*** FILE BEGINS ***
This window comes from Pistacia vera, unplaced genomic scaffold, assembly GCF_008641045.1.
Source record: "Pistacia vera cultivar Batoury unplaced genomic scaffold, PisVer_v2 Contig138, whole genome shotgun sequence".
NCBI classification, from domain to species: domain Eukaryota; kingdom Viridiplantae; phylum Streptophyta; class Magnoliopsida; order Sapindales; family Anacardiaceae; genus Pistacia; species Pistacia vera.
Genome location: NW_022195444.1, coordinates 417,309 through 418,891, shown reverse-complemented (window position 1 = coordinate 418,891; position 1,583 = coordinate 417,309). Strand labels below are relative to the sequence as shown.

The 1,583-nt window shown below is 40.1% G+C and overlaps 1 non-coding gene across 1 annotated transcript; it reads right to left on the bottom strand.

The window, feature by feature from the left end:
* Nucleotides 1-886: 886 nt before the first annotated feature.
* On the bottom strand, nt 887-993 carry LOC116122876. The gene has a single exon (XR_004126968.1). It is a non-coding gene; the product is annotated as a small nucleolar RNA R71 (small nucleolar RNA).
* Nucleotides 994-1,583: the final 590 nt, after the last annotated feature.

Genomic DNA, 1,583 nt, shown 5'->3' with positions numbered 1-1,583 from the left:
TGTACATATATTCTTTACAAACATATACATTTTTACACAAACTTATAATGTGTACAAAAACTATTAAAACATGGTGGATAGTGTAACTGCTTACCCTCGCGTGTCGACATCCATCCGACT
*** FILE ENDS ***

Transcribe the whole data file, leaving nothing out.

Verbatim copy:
This window comes from Pistacia vera, unplaced genomic scaffold, assembly GCF_008641045.1.
Source record: "Pistacia vera cultivar Batoury unplaced genomic scaffold, PisVer_v2 Contig138, whole genome shotgun sequence".
NCBI classification, from domain to species: domain Eukaryota; kingdom Viridiplantae; phylum Streptophyta; class Magnoliopsida; order Sapindales; family Anacardiaceae; genus Pistacia; species Pistacia vera.
Genome location: NW_022195444.1, coordinates 417,309 through 418,891, shown reverse-complemented (window position 1 = coordinate 418,891; position 1,583 = coordinate 417,309). Strand labels below are relative to the sequence as shown.

The 1,583-nt window shown below is 40.1% G+C and overlaps 1 non-coding gene across 1 annotated transcript; it reads right to left on the bottom strand.

The window, feature by feature from the left end:
* Nucleotides 1-886: 886 nt before the first annotated feature.
* On the bottom strand, nt 887-993 carry LOC116122876. The gene has a single exon (XR_004126968.1). It is a non-coding gene; the product is annotated as a small nucleolar RNA R71 (small nucleolar RNA).
* Nucleotides 994-1,583: the final 590 nt, after the last annotated feature.

Genomic DNA, 1,583 nt, shown 5'->3' with positions numbered 1-1,583 from the left:
TGTACATATATTCTTTACAAACATATACATTTTTACACAAACTTATAATGTGTACAAAAACTATTAAAACATGGTGGATAGTGTAACTGCTTACCCTCGCGTGTCGACATCCATCCGACT